Non profit organizations do not have the benefit of issuing tax receipts for donations, unless they are registered charities. This means that non profits running a social enterprise are at a significant disadvantage if they are trying to access funding from donors, philanthropists, foundations and many government programs. For many (non-charity) NPO’s, earned revenue is almost a necessity in order to fund their social, cultural, environmental or recreational programs.

The question is  whether a non profit organization can run their business so as to intentionally make a profit?

The answer up until now has been a resounding no. Many non profits believe that so long as they re-invest any profits (that is to say the excess of revenue over expenses) in the social mission, then they are OK. However, the CRA does not believe that this so-called “destination of profits test” is a sufficient argument. Indeed, the Canada Revenue Agency in their February 2014 Non-Profit Organization Risk Identification Project Report states: “It is the CRA’s position that a NPO can earn profits, but the profits should be incidental and arise from activities that are undertaken to meet the organization’s non-profit objectives. The earning of profit cannot be or become a purpose of the organization, even if the profit is earned to fund non-profit objectives.”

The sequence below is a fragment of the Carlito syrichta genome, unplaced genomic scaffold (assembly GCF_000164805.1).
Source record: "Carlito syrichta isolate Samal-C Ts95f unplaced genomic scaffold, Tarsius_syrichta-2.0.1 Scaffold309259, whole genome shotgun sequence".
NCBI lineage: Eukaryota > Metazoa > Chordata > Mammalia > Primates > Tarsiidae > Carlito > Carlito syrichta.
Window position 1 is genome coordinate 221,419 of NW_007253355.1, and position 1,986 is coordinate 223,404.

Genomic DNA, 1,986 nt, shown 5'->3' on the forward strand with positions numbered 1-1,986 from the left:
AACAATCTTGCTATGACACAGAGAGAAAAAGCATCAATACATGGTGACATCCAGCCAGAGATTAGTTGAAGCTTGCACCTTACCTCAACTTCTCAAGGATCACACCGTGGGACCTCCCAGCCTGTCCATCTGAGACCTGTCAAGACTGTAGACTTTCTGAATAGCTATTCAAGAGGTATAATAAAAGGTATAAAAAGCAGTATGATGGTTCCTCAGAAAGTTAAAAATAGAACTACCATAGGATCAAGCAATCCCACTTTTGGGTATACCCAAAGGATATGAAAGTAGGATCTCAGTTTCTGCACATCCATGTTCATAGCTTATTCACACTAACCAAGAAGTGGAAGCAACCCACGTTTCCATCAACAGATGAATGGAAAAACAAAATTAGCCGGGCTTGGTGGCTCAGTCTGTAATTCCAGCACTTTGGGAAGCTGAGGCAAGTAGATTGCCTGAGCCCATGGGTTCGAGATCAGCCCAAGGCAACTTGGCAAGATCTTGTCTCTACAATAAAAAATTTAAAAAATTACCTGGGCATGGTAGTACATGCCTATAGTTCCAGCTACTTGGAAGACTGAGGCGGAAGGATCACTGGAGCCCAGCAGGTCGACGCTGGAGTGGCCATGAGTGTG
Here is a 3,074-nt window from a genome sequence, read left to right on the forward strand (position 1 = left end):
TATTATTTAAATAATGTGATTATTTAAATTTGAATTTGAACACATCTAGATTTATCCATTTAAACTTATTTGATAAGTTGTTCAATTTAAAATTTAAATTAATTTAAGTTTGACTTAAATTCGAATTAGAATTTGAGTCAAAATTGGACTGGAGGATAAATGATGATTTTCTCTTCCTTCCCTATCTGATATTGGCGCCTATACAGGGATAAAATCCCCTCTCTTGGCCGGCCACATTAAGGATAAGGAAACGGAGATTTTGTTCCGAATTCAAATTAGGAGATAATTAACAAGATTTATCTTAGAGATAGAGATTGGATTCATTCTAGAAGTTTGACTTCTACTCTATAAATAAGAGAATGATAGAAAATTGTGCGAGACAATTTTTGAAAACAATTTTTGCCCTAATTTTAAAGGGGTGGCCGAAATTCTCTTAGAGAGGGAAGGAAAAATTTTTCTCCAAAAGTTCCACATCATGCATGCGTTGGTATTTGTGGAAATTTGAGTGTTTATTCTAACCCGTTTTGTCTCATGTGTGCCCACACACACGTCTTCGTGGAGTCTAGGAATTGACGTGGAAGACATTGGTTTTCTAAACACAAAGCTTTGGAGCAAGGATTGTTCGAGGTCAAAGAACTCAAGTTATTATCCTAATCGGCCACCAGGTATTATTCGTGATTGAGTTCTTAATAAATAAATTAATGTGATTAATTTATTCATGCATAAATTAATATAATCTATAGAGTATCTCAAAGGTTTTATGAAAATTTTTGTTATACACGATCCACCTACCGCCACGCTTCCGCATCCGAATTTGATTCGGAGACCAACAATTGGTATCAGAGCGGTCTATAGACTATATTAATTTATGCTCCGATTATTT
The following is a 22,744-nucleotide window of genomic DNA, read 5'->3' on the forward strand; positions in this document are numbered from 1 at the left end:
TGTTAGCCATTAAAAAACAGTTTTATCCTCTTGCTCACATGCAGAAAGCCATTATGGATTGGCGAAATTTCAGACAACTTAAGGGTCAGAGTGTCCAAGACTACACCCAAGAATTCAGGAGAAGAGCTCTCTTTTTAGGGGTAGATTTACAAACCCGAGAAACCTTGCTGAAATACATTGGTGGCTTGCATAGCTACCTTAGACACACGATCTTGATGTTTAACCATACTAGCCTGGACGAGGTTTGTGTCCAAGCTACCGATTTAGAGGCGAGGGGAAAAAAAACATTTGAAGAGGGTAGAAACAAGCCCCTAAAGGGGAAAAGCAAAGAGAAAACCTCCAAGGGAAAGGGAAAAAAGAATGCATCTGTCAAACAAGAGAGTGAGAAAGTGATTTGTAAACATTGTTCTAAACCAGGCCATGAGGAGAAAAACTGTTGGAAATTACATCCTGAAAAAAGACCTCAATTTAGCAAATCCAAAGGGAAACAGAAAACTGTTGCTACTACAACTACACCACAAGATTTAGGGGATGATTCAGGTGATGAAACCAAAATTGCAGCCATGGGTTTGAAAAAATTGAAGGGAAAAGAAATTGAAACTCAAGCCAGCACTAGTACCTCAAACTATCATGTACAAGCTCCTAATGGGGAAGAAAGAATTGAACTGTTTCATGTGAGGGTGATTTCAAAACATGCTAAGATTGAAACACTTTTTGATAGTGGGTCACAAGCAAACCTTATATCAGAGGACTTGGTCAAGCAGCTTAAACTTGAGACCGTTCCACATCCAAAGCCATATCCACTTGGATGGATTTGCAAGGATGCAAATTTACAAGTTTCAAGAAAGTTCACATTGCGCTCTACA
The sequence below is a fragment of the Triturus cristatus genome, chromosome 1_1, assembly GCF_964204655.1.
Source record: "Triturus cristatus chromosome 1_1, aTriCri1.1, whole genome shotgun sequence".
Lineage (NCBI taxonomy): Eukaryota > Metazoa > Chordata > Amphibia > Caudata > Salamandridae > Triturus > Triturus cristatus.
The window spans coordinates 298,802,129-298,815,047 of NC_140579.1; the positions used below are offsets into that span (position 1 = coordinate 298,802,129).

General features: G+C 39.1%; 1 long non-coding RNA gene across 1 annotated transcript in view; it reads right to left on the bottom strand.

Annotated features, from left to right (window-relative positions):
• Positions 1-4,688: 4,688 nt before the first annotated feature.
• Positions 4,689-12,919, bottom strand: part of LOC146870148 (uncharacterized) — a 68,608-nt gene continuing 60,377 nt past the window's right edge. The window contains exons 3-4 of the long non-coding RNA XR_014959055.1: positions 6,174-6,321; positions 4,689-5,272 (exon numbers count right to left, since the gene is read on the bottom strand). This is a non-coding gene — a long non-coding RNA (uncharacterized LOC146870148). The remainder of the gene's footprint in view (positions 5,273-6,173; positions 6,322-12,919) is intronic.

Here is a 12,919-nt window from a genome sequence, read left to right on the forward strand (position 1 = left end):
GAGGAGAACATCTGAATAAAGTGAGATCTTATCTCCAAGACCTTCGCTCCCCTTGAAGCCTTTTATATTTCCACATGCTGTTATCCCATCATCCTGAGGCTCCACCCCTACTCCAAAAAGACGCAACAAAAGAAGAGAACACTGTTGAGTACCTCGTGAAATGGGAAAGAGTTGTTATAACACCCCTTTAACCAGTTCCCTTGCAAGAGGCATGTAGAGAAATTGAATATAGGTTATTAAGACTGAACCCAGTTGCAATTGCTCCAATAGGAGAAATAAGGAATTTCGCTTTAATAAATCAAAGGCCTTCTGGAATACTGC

To paraphrase: if a non profit organization intentionally makes a profit year over year, even if that profit is reinvested in the organization’s mission,  they run the risk of losing their tax exemption.

Social Delta recommends the research work of the BC Centre for Social Enterprise, as they’ve written several position papers on this policy issue and others relevant to social enterprise operations run by non profits.